The chairman of Morrisons supermarket has reassured shoppers that he will be minimising any price rises on groceries following the Brexit vote.
The price of a grocery basket became a source of controversy last year when Unilever demanded higher prices from supermarkets, but Tesco refused - leading to a stand-off that became known as #Marmitegate.
But speaking on the BBC Today Programme this morning, Morrisons' chairman Andrew Higginson said that any price rises in his stores will be "absolutely minimal".
"No retailer will be wanting to pass on any cost increases, if they can," Higginson said.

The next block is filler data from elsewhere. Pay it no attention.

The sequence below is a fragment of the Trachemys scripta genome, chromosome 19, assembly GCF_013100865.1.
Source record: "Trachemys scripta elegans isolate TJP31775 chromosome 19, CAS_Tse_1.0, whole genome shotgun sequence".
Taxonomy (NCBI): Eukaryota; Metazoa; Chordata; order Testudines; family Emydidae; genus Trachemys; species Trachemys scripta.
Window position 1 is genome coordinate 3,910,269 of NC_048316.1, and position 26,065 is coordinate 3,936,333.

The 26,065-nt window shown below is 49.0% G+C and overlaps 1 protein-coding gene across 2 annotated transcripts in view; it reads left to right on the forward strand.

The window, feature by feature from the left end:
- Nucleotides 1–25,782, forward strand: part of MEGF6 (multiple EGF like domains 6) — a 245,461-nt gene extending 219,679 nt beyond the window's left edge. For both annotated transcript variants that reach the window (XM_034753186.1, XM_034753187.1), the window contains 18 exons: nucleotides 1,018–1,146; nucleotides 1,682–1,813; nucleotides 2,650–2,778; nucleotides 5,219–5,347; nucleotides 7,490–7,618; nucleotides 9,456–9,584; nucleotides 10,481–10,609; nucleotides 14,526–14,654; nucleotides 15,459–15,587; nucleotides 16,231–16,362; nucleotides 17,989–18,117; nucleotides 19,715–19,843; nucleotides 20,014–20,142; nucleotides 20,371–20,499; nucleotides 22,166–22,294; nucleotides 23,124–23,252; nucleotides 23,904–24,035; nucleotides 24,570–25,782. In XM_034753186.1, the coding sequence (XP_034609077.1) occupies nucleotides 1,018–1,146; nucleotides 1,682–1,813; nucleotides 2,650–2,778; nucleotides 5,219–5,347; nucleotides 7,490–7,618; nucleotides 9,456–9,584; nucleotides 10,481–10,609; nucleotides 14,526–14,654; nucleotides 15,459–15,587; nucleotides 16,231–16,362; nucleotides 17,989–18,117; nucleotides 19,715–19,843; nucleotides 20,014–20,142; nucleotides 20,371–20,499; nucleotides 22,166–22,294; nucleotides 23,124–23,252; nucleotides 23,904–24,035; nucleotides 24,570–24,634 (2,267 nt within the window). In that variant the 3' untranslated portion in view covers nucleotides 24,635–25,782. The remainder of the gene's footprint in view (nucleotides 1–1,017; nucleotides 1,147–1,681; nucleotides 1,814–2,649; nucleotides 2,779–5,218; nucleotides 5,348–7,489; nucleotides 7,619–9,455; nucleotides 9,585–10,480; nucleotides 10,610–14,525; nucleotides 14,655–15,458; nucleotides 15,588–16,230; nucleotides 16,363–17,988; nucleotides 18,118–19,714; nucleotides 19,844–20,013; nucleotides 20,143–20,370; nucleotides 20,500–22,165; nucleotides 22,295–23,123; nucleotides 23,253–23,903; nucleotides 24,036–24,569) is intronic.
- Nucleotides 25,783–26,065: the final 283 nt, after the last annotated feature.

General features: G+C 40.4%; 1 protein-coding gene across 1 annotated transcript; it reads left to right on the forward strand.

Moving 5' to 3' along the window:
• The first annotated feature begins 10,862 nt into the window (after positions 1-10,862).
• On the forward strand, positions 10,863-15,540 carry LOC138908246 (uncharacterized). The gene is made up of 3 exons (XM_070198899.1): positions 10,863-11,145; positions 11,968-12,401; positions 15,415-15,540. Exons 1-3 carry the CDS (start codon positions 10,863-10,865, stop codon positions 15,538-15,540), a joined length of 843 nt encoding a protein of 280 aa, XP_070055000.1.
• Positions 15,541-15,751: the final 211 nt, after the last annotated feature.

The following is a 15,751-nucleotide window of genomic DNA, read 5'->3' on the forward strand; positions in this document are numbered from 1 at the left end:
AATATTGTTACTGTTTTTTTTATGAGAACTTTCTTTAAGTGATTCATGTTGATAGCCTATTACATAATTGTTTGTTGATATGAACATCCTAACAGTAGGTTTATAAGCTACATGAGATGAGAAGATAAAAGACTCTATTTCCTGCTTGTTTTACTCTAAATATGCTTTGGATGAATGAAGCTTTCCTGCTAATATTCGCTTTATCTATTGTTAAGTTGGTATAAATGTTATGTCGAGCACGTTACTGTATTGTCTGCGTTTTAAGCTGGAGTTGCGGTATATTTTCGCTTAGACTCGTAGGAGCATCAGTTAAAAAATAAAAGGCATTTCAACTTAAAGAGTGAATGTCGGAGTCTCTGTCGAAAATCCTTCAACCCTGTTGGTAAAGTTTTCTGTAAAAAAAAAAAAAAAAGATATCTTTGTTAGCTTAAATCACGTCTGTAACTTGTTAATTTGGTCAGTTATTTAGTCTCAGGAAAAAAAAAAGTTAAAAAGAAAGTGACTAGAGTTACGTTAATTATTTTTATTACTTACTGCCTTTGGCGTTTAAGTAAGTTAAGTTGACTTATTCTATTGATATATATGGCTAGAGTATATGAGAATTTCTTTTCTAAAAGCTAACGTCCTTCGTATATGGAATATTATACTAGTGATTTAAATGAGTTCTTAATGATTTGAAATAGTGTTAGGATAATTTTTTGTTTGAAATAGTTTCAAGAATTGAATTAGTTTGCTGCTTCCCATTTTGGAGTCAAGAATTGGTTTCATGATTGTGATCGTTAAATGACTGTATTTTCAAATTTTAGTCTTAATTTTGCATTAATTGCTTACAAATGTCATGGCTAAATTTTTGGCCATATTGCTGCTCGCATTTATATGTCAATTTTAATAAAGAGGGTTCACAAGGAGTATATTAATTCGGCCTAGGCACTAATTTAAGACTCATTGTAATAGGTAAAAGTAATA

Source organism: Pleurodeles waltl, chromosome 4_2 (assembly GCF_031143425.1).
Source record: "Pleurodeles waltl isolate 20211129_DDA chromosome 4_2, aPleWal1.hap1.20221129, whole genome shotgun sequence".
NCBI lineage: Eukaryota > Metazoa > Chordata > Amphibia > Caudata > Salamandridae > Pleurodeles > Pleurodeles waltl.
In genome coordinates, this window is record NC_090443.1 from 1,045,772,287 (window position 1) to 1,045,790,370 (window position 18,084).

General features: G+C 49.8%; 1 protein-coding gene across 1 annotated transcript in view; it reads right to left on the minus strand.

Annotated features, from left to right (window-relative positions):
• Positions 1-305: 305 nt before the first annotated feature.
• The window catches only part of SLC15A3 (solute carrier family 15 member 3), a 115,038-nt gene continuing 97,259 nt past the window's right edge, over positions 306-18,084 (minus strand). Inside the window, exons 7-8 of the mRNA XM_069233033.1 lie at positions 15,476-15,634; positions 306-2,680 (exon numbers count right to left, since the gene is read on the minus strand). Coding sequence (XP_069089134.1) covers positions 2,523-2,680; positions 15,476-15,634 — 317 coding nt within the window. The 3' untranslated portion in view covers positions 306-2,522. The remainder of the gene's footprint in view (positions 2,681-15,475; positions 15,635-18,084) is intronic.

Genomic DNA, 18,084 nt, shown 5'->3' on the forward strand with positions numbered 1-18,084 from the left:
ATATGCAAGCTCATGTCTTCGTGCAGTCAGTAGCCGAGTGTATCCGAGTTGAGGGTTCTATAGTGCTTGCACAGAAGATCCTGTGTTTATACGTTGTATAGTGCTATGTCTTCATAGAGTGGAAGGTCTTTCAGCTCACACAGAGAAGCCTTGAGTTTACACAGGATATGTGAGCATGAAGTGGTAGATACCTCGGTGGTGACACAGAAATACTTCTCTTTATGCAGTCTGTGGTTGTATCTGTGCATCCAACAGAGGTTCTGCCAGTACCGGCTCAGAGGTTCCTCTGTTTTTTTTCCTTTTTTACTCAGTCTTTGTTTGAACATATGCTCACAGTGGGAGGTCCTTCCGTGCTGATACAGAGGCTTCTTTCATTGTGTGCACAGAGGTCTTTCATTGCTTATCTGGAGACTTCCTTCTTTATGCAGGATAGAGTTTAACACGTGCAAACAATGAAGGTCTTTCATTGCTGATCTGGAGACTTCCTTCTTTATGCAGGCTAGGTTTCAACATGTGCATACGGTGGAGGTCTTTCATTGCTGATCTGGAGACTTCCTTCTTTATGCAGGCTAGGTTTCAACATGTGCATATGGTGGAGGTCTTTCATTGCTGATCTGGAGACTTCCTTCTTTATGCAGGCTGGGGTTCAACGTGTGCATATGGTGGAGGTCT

Analysts have been debating whether retailers will be passing on the increased cost of goods to consumers. The full effects of sterling's fall will come in as and when retailers' hedging policies run out, but some have argued that the industry is so competitive that businesses will not be able to get shoppers to shoulder the burden.
And the supermarket sector is perhaps the most competitive of all, with German discounters consistently squeezing the margins of their more established peers.
Higginson was speaking on the day of Morrisons' final results for 2016. The supermarket's like-for-like sales were up 2.5 per cent, with underlying profit up 11.6 per cent to £337m, which was at the top end of the supermarket's guidance.
Paul Thomas, senior consultant at Retail Remedy, said:
The challenge from Tesco and the discounters will not let up, but while the leadership team continue to drive the supermarket forward and embed a can-do culture in the business, it is becoming increasingly resilient to attack and deflecting the pressure onto a weaker Asda.